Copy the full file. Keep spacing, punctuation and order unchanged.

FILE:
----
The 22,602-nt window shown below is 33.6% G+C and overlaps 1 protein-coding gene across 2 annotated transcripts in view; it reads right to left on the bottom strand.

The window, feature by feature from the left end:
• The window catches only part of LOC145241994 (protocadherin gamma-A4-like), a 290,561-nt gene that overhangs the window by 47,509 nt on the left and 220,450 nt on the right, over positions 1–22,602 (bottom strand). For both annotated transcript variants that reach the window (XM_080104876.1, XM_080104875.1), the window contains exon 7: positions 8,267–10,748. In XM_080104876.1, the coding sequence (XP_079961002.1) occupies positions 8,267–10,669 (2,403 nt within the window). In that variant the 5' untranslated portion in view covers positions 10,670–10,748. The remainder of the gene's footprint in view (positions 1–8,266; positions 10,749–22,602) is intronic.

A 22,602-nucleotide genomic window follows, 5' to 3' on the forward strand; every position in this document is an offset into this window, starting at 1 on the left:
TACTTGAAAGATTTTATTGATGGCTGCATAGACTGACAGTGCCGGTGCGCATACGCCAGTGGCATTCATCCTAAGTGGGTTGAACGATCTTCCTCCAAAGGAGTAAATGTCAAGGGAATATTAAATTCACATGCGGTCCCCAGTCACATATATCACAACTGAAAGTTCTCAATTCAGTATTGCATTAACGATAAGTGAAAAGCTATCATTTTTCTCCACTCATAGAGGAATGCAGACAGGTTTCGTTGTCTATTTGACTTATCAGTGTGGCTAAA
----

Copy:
The 22,602-nt window shown below is 33.6% G+C and overlaps 1 protein-coding gene across 2 annotated transcripts in view; it reads right to left on the bottom strand.

The window, feature by feature from the left end:
• The window catches only part of LOC145241994 (protocadherin gamma-A4-like), a 290,561-nt gene that overhangs the window by 47,509 nt on the left and 220,450 nt on the right, over positions 1–22,602 (bottom strand). For both annotated transcript variants that reach the window (XM_080104876.1, XM_080104875.1), the window contains exon 7: positions 8,267–10,748. In XM_080104876.1, the coding sequence (XP_079961002.1) occupies positions 8,267–10,669 (2,403 nt within the window). In that variant the 5' untranslated portion in view covers positions 10,670–10,748. The remainder of the gene's footprint in view (positions 1–8,266; positions 10,749–22,602) is intronic.

A 22,602-nucleotide genomic window follows, 5' to 3' on the forward strand; every position in this document is an offset into this window, starting at 1 on the left:
TACTTGAAAGATTTTATTGATGGCTGCATAGACTGACAGTGCCGGTGCGCATACGCCAGTGGCATTCATCCTAAGTGGGTTGAACGATCTTCCTCCAAAGGAGTAAATGTCAAGGGAATATTAAATTCACATGCGGTCCCCAGTCACATATATCACAACTGAAAGTTCTCAATTCAGTATTGCATTAACGATAAGTGAAAAGCTATCATTTTTCTCCACTCATAGAGGAATGCAGACAGGTTTCGTTGTCTATTTGACTTATCAGTGTGGCTAAA